Flashcards in Pulmonary Embryology/Pediatric Lung disorders Deck (44):
lung tissue is derived from..
embryonic endoderm in the yolk sac
Pulmonary circualtion vessels is derived from
Lung bud moves ventrally into mesoderm "respiration diverticulum"
(primitive foregut epithelial cells invade splanchnic mesenchyme)
what happens Day 32?
laryngotracheal groove - out pouching between 4th and 6th brachial arch
R and L lung buds push into the primordial pleural cavity
Descent into the thorax (lung and heart) until pleuroperitoneal foramen close
descent halted by liver
Major events of Months 3-9
lungs grow (glandular)
respiratory bronchioles proliferate and alveolar ducts and sacs form
Outline of the stages
embryonic --> pseudoglandular --> Canalicular --> Saccular/terminal --> alveolar/postnatal
Formation of the proximal tracheobronchial tree by branching of the foregut endoderm.
Formation from main --> lobar --> segmental (tertiary) --> subsegmental.
Occurs assymetrically and dichotomous
Disorders associated with embryonic stage dvmt issues
Vascular malformation to cause airway compression
Formation until terminal bronchioles (but not alveoli).
Differentiation of conducting airway epitheilum
Splancnic mesoderm forms cartilage, Smooth muscle and mucus glands.
Formation of the respiratory bronchioles
Delineation of pulmonary acinus and initial development of pulmonary capillaries.
Beginning of fetal breating.
Survival is possible - but limited.
Diseases associated with canalicular stage
Pulmonary hypoplasia, potter's syndrome (decreased renal function), diaphragmatic hernia, RDS
26-36 weeks, or to term
growth and branching of sacs to increase in number. (alveolar ducts and terminal sacs)
Increase in vascularization! and epithelial differentiation to cause surfactant production increases
37 weeks to 3 yr
secondary septal formation and True Alveoli (90% occur after birth).
Continued formation of Type I from type II with lengthening of capillaries.
Pulmonary Arch and capillaries forms from..
6th aortic arch
Pulmonary veins form from
outgrowth of left atrium
Lungs/airways/chest in children vs. adults
Children have smaller airways - decreased radiance so larger resistance.
Larynx is more anterior and higher, large tongue, floppy epiglottis (for suck and swallow).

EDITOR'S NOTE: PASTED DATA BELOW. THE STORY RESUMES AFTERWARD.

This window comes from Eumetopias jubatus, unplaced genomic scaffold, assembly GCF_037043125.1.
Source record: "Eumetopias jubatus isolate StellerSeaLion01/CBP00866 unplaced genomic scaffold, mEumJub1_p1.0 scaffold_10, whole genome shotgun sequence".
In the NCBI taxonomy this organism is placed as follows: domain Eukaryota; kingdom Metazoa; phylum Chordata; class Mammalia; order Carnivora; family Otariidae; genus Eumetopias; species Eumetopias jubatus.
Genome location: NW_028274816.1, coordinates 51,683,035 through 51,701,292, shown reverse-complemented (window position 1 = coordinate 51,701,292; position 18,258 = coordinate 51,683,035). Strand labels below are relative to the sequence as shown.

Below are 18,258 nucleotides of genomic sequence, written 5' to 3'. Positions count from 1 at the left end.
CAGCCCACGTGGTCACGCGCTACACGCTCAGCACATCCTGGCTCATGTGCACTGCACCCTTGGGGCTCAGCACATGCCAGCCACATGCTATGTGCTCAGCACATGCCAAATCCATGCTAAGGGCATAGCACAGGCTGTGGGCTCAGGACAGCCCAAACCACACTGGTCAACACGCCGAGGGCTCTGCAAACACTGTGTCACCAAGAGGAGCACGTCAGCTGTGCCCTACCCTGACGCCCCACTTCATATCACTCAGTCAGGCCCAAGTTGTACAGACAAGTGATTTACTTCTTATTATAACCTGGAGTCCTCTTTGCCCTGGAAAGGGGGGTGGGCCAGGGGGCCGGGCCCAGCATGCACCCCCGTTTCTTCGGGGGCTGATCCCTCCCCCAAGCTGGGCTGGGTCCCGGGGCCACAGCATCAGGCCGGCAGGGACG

Smallest part is cricoid cartilage (adults is vocal cords)
Intercostal muscles are weaker
Diaphram is flat and easily fatigued due to type I muscles.
Increased compliant thorax (due to flat diaphragm)
what does a increased compliant thorax mean for infants?
- decreased negative intrathoracic pressure and outward recoil
- decreased tidal volume -- prone to atelactasis.
ultimately cause less effective pump and easily fatigued.
PE signs of upper airway obstruction
Stridor, dysphagia, (drooling to avoid swallowing), dypsnea and distress.
No hypoxemia - that is a lower airway problem.
Most common cause of stridor in kids.
Ineffective cartalaginous support of supraglottic structures.
Early presentation (before 6 months), worse with increase airflow or supine.
Outgrowth by 1 (female) or 2 (male)
abnormal cartilage of trachea and bronchi to cause problems with exhalation.
increased secretion, recurrent wheeze, hoarse cough, and recurrent pneumonia.
Causes of Acute Stridor
Croup, Foreign Body, Epiglottitis, Bacterial Trachilitis
Most common cause of acute stridor.
Viral and mild symptoms due to virus
Cough, low grade or no fever, NO drooling.
Treatment with steroids
A medical emergency cause of acute stridor.
Not seen often due to immunization of H influenza B.
Also with strep A and N. Gonnorhea or Hot liquid aspiration.
Occurs in older 2-7 year olds.
Associated with HIgher fever, drooling, dysphagia and low saturation
Tx: intubation and IV antibiotics
Acute stridor due to viral croup that progresses or staph aurea to cause edema and purulence.
High fever, normal epiglottis, in older kids.
recovery is longer than with epiglotitis.
Tx: intubation, debrdiement, suctioning, IV antibiotics.
Physical exam for lower airway disease
Hypoxemia, Wheeze, crackles
decreased number of alveoli due to thickened interstitum and simplification of lung structure.
Defined as any baby that needs O2 after due date.
RDS vs BPD
RDS is a description of what happens when you are born. - whether at 27 weeks or 40.
BPD - use of oxygen after due date (40 wks).
causes of hypoxemia
VQ mismatch, hypoventilation, shunt, diffusion, extreme altitude, hemoglobinopathy
Causes of acute polyphonic wheeze
Bronchioloitis, viral pneumonia, CF, Heart disease, aspiration pneumonia, asthma
are you likely to grow out of asthma
no if you have eczema or allergies
Pneumonia causes for birth to one month
strep agulactiae and staph aureus
Pneumonia 1month - 5 years causes
Pneumonia 5 y - 18 y
Tx for Px 1 -5 yrs
what do babies do to prevent atelactasis and maintain minute ventilation
increase TV (retractions)
increase respiratory rate (tachypnea)
grunt to keep oxygen in lungs longer
Differentials for recurrent Px
immunodeficient, Aspiration Px, CF, airway anomalies, foreign body, TB, neuromucocilliary dysfunction
Poor growth is due to..
decreased absorption, decreased intake, increased WOB to cause increased metabolic demand
CF effects on lungs
Endobronchitis, bronchiectasis, fibrosis, inflammation, mucus plugging